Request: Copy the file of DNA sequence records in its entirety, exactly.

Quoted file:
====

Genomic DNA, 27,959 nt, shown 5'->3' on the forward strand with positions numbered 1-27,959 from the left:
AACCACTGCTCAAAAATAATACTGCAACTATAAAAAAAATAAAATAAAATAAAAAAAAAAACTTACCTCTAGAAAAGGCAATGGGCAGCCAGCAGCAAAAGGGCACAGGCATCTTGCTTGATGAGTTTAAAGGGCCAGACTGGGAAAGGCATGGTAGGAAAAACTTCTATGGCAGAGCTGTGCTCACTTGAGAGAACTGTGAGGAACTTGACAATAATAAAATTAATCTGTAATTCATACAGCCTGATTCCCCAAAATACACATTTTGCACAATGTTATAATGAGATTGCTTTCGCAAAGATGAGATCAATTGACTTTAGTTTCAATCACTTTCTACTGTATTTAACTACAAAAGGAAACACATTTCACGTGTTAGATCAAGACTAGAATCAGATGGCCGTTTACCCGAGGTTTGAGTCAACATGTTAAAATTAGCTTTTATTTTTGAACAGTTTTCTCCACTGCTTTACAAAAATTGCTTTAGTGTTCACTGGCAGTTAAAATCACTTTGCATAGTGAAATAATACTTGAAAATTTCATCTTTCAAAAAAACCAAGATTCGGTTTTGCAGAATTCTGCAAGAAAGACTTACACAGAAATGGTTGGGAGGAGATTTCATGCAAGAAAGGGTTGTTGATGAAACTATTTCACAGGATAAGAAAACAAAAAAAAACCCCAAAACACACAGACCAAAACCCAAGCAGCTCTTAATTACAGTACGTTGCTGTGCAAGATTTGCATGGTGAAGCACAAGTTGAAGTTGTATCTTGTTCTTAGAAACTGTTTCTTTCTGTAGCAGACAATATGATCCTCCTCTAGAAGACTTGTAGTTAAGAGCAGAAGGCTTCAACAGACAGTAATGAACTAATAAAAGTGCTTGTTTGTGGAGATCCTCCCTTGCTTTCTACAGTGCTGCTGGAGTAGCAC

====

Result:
Genomic DNA, 27,959 nt, shown 5'->3' on the forward strand with positions numbered 1-27,959 from the left:
AACCACTGCTCAAAAATAATACTGCAACTATAAAAAAAATAAAATAAAATAAAAAAAAAAACTTACCTCTAGAAAAGGCAATGGGCAGCCAGCAGCAAAAGGGCACAGGCATCTTGCTTGATGAGTTTAAAGGGCCAGACTGGGAAAGGCATGGTAGGAAAAACTTCTATGGCAGAGCTGTGCTCACTTGAGAGAACTGTGAGGAACTTGACAATAATAAAATTAATCTGTAATTCATACAGCCTGATTCCCCAAAATACACATTTTGCACAATGTTATAATGAGATTGCTTTCGCAAAGATGAGATCAATTGACTTTAGTTTCAATCACTTTCTACTGTATTTAACTACAAAAGGAAACACATTTCACGTGTTAGATCAAGACTAGAATCAGATGGCCGTTTACCCGAGGTTTGAGTCAACATGTTAAAATTAGCTTTTATTTTTGAACAGTTTTCTCCACTGCTTTACAAAAATTGCTTTAGTGTTCACTGGCAGTTAAAATCACTTTGCATAGTGAAATAATACTTGAAAATTTCATCTTTCAAAAAAACCAAGATTCGGTTTTGCAGAATTCTGCAAGAAAGACTTACACAGAAATGGTTGGGAGGAGATTTCATGCAAGAAAGGGTTGTTGATGAAACTATTTCACAGGATAAGAAAACAAAAAAAAACCCCAAAACACACAGACCAAAACCCAAGCAGCTCTTAATTACAGTACGTTGCTGTGCAAGATTTGCATGGTGAAGCACAAGTTGAAGTTGTATCTTGTTCTTAGAAACTGTTTCTTTCTGTAGCAGACAATATGATCCTCCTCTAGAAGACTTGTAGTTAAGAGCAGAAGGCTTCAACAGACAGTAATGAACTAATAAAAGTGCTTGTTTGTGGAGATCCTCCCTTGCTTTCTACAGTGCTGCTGGAGTAGCAC